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Clinical research: A digital age video revolution

By Pimloc CEO and video data privacy and security expert, Simon Randall



The introduction of cutting-edge technology like artificial intelligence (AI), precision medicine, and telemedicine has helped the healthcare industry accomplish some amazing new achievements in recent years.

These innovations have advanced the field, revolutionising patient care, diagnosis, and treatment planning, which has ultimately improved patient outcomes and increased efficiency.

However, crucially, the clinical research industry has lagged behind in adopting these developments.

Clinical research organisations (CROs) are essential to the healthcare sector as the main drivers for the testing of new medications and treatments.

These organisations are tasked with running clinical trials which require objective, high-quality data that can be examined and re-analysed later on in the trial procedure.

Clinical trials can last between two to eight years and beyond, and cost, on average, between £40 million and £80 million, so the stakes are considerable.

With any additional sales delays  costing up to £6.5 million in daily losses every efficiency counts in this high-pressure environment.

The powerful role of video in healthcare

In the modern world, most sectors employ video and video technologies to enhance operations through data capturing.

This visual data is essential for maximising productivity and safeguarding worker safety.

It is particularly relevant in the healthcare context where it can also ensure patient safety, and help provide and monitor efficient remote care.

It offers even more potential advantages in clinical studies.

Rather than relying exclusively on notes or the subjective judgement of one or two professionals present in the patient’s room, it captures an objective reality, and provides a valuable comparison for post-review and analysis.

                    Simon Randall

This visual record provides greater data quality and findings for later evaluation, saving time, resources, and money.

An example of when video is particularly useful would be in studies on illnesses of the central nervous system (CNS), where patients may need to communicate, engage, or move in some manner to gauge the efficacy of treatment.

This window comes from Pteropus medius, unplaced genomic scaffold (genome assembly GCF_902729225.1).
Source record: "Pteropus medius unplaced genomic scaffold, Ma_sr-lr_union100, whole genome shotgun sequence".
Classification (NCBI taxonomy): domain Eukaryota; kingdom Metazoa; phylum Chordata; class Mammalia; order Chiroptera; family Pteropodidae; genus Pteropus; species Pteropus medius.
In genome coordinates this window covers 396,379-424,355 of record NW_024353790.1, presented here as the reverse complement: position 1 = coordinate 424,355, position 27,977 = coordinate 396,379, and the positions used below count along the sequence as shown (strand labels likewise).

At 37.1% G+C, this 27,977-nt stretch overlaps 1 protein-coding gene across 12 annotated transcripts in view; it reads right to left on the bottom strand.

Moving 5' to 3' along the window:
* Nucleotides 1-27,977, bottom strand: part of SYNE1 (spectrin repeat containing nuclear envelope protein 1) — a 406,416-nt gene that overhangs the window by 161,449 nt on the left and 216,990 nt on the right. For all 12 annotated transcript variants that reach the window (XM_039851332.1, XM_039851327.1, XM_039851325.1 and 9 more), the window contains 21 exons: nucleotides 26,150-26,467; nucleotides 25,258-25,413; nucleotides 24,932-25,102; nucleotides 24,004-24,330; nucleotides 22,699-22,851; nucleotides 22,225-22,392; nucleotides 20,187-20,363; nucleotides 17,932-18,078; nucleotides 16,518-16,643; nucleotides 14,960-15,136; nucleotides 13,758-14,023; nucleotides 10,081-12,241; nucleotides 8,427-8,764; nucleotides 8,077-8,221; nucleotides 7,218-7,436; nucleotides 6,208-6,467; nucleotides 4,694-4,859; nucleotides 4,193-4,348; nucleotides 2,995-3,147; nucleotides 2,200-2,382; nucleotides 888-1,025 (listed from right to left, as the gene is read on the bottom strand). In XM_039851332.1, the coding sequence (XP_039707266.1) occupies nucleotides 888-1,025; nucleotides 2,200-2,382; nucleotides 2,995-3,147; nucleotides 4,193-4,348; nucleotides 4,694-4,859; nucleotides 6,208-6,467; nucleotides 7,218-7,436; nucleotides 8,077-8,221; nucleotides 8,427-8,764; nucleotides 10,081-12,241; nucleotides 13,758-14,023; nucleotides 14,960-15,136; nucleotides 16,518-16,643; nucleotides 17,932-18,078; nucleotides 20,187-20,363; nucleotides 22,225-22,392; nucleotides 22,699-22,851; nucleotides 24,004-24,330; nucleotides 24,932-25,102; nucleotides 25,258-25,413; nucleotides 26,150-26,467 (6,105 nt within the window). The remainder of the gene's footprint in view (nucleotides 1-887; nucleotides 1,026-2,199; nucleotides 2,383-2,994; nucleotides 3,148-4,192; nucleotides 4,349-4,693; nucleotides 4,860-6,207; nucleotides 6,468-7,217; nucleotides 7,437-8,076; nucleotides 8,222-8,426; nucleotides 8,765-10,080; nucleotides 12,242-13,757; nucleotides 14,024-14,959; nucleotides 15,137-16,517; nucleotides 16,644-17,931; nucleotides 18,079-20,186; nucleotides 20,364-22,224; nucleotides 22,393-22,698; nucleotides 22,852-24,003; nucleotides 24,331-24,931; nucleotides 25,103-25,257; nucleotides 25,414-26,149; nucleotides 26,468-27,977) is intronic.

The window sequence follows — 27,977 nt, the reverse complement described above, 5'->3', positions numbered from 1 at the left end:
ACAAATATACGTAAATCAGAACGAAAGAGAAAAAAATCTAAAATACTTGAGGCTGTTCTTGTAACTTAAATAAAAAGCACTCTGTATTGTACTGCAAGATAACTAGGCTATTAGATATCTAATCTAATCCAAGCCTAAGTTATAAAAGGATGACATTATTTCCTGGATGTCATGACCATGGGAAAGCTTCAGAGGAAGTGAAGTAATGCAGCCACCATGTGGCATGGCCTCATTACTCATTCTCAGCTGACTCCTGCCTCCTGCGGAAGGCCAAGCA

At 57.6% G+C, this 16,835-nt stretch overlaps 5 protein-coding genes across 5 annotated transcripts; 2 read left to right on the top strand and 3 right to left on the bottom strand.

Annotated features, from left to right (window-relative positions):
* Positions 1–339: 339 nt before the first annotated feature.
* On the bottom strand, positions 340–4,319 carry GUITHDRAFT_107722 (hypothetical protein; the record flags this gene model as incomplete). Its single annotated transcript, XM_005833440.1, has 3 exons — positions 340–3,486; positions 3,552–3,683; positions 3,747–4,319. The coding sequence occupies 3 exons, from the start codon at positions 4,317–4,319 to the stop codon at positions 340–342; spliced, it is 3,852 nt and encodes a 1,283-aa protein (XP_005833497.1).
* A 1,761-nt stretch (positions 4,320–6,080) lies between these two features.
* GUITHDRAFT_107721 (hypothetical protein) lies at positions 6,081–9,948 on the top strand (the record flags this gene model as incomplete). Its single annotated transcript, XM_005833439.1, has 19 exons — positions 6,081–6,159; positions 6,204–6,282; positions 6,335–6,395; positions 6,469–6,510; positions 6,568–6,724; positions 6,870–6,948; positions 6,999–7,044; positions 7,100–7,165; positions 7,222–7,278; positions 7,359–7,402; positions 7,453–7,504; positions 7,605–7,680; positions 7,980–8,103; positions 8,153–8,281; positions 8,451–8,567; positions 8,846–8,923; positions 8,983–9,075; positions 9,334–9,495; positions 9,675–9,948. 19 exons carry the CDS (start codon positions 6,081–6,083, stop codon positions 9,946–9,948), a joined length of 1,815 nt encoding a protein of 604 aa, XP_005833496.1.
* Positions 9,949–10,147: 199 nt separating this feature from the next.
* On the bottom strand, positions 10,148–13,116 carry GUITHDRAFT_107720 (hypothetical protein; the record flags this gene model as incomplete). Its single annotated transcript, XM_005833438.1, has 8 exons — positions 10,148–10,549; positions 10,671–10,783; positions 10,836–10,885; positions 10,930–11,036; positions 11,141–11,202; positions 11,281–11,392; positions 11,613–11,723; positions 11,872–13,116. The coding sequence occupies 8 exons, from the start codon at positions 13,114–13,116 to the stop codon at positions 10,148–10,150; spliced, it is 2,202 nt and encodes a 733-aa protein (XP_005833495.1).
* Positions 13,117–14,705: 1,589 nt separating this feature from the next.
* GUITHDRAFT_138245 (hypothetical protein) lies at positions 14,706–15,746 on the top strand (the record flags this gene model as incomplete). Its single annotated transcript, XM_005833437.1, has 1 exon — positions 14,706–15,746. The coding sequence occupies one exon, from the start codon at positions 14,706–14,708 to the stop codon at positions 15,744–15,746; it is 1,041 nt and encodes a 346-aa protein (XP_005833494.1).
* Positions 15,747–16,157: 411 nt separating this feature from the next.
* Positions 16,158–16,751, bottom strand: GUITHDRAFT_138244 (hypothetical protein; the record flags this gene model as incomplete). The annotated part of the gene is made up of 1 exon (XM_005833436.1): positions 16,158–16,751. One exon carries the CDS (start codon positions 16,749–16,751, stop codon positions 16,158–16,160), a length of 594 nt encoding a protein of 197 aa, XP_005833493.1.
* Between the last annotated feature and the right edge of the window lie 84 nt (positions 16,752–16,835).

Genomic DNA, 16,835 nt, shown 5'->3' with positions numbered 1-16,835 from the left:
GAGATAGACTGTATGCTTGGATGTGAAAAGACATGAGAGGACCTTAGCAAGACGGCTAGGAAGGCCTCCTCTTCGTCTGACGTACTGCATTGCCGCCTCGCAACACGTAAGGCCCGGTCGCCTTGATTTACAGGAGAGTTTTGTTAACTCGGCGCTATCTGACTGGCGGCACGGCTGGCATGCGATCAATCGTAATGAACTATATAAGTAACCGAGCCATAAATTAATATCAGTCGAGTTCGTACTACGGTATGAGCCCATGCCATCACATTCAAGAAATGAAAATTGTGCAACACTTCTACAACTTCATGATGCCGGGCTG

In fact, for some trials like these, video is not only important but necessary.

Balancing compliance and data sharing

Despite its importance, these organisations face a significant barrier when it comes to utilising visual data from clinical trials to promote research and aid in the development of novel treatments.

For the pharmaceutical and biotech industries as well as the larger medical community, access to patient data is essential.

However, it is crucial that patient data be collected securely and disseminated in a way that safeguards private information.

In the UK, the legal frameworks covering how patient data, including video data must be looked after and processed are the Data Protection Act (DPA) 2018, which brought the EU General Data Protection Regulation (GDPR) into law, and the Common Law Duty of Confidentiality (CLDC).

This means that all clinical research organisations must ensure that consent is:

  • Freely given without any unfair pressure

  • Specific – for a limited and clearly defined purpose

  • Informed

  • Unambiguous

  • Withdrawable – as easy to withdraw as it was to give it

  • Data in this context can be disclosed – provided it is de-identified. For video, this means anonymisation of personal and identifiable data

Automated visual data anonymisation

The ongoing development of artificial intelligence provides CROs with compliance-preserving tools that also safeguard patients’ privacy.

Clinical researchers may secure Personal Health Information (PHI) using video redaction technology, such as Secure Redact, which uses computer vision and machine learning to remove any identifying information from the material, making it anonymous.

It is crucial that all clinical research data is anonymised before being supplied to regulatory agencies such as the The Medicines and Healthcare products Regulatory Agency (MHRA).

According to GDPR rules, the data can now be used and shared responsibly because it is no longer classified as PHI.

CROs need to adapt in order to remain competitive and guarantee the best results for their trials, as the healthcare sector continues to break through new boundaries and adopt cutting-edge technology like AI.

Research organisations can enhance operational efficiency, save trial costs, and preserve confidentiality regulations by utilising video data collection, anonymisation, and secure sharing practices.

This will eventually result in more successful and timely trials for the benefit of patients and the industry.

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